these may cause subclinical effects (Smith et al. 2007). Vibration through floors can be reduced by using isolation pads under aquaria racks. Some facilities elect to place major components of the life support system (e.g., filters, pumps, and biofilters) outside the animal rooms to reduce vibration and noise.

Aquatic Housing

Microenvironment (Primary Enclosure)

The primary enclosure (a tank, raceway, pond, or pen holding water and the animal) defines the limits of an animal’s immediate environment. In research settings, acceptable primary enclosures

  • allow for the normal physiological and behavioral needs of the animals, including excretory function, control and maintenance of body temperature, normal movement and postural adjustments, and, where indicated, reproduction. In some poikilothermic reptiles and amphibians, microenvironmental temperature gradients may be needed for certain physiologic functions such as feeding and digestion.

  • allow conspecific social interactions (e.g., schooling in fish species).

  • provide a balanced, stable environment that supports the animal’s physiologic needs.

  • provide the appropriate water quality and characteristics, and permit monitoring, filling, refilling, and changing of water.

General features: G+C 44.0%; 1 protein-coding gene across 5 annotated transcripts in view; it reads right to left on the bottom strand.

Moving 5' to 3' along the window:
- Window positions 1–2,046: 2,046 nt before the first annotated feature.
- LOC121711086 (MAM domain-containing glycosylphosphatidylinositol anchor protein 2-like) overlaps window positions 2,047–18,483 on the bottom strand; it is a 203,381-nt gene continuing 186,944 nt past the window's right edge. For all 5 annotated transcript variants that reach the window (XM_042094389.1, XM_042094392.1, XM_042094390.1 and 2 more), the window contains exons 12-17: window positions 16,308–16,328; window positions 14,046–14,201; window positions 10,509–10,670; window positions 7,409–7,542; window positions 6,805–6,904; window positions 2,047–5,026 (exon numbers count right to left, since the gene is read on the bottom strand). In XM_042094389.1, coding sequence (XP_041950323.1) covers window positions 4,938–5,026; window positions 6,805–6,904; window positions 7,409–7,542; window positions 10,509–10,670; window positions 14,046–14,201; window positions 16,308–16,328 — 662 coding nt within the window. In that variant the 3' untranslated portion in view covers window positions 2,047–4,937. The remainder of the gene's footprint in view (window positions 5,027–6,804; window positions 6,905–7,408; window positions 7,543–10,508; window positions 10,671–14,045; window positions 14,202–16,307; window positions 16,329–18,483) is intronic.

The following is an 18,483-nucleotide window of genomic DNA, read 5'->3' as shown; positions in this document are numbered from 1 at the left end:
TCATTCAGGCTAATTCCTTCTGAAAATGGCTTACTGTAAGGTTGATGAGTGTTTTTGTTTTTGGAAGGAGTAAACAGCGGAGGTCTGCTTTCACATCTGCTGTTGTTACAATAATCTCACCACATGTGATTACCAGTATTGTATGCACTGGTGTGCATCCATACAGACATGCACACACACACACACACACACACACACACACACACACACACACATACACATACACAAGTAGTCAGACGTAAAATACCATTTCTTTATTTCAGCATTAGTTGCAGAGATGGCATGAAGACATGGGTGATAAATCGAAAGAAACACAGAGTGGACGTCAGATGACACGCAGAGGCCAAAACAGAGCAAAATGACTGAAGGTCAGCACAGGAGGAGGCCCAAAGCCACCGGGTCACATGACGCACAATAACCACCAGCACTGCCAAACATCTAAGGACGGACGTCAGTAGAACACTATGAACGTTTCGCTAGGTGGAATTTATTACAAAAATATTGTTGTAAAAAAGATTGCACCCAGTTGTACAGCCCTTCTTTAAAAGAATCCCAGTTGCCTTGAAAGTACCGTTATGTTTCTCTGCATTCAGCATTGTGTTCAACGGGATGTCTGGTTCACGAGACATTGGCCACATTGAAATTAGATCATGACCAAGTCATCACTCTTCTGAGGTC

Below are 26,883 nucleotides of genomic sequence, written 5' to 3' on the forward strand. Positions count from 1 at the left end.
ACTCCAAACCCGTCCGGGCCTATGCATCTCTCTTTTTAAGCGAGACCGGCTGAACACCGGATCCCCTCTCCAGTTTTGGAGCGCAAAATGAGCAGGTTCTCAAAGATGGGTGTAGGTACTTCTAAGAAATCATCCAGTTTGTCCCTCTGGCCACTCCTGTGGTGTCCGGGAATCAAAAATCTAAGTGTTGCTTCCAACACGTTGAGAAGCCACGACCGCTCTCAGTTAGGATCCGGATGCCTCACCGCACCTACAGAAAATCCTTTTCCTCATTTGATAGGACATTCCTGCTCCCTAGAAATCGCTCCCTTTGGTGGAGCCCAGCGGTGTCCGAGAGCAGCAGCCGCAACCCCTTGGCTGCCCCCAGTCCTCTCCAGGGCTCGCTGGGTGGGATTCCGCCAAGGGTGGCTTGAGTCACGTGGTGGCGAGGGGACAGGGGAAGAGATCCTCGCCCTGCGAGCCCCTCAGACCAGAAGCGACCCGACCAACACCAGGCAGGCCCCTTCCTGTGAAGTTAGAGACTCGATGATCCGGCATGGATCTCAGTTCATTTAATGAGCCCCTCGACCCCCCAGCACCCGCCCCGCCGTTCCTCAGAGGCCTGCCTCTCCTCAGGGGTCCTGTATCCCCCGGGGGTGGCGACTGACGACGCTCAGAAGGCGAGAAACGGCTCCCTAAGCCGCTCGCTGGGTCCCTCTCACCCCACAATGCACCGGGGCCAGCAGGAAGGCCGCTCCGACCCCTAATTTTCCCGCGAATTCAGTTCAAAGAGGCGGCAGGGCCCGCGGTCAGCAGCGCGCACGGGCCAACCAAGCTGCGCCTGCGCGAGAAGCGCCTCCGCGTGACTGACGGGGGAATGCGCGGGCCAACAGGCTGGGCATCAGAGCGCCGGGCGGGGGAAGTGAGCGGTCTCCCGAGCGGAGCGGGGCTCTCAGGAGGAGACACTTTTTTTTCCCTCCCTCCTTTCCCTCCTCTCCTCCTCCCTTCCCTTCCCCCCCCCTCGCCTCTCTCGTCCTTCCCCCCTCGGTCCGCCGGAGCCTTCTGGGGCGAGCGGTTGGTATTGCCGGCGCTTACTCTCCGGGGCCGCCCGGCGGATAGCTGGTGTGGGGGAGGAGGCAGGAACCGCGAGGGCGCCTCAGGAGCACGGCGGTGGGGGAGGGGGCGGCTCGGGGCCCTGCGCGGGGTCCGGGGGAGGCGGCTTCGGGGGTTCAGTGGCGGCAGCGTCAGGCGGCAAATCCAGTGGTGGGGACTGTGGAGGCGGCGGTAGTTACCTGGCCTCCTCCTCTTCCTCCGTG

• allow access to adequate food and removal of food waste.

  • restrict escape or accidental entrapment of animals or their appendages.

  • are free of sharp edges and/or projections that could cause injury.

  • allow for observation of the animals with minimal disturbance.

  • are constructed of nontoxic materials that do not leach toxicants or chemicals into the aquatic environment.

  • do not present electrical hazards directly or indirectly.

Environmental Enrichment and Social Housing

Environmental enrichment strategies for many aquatic species are not well established. The implications of a barren versus an enriched environment on well-being, general research, growth, and development are unknown or poorly defined, as is true of individual versus group (social)



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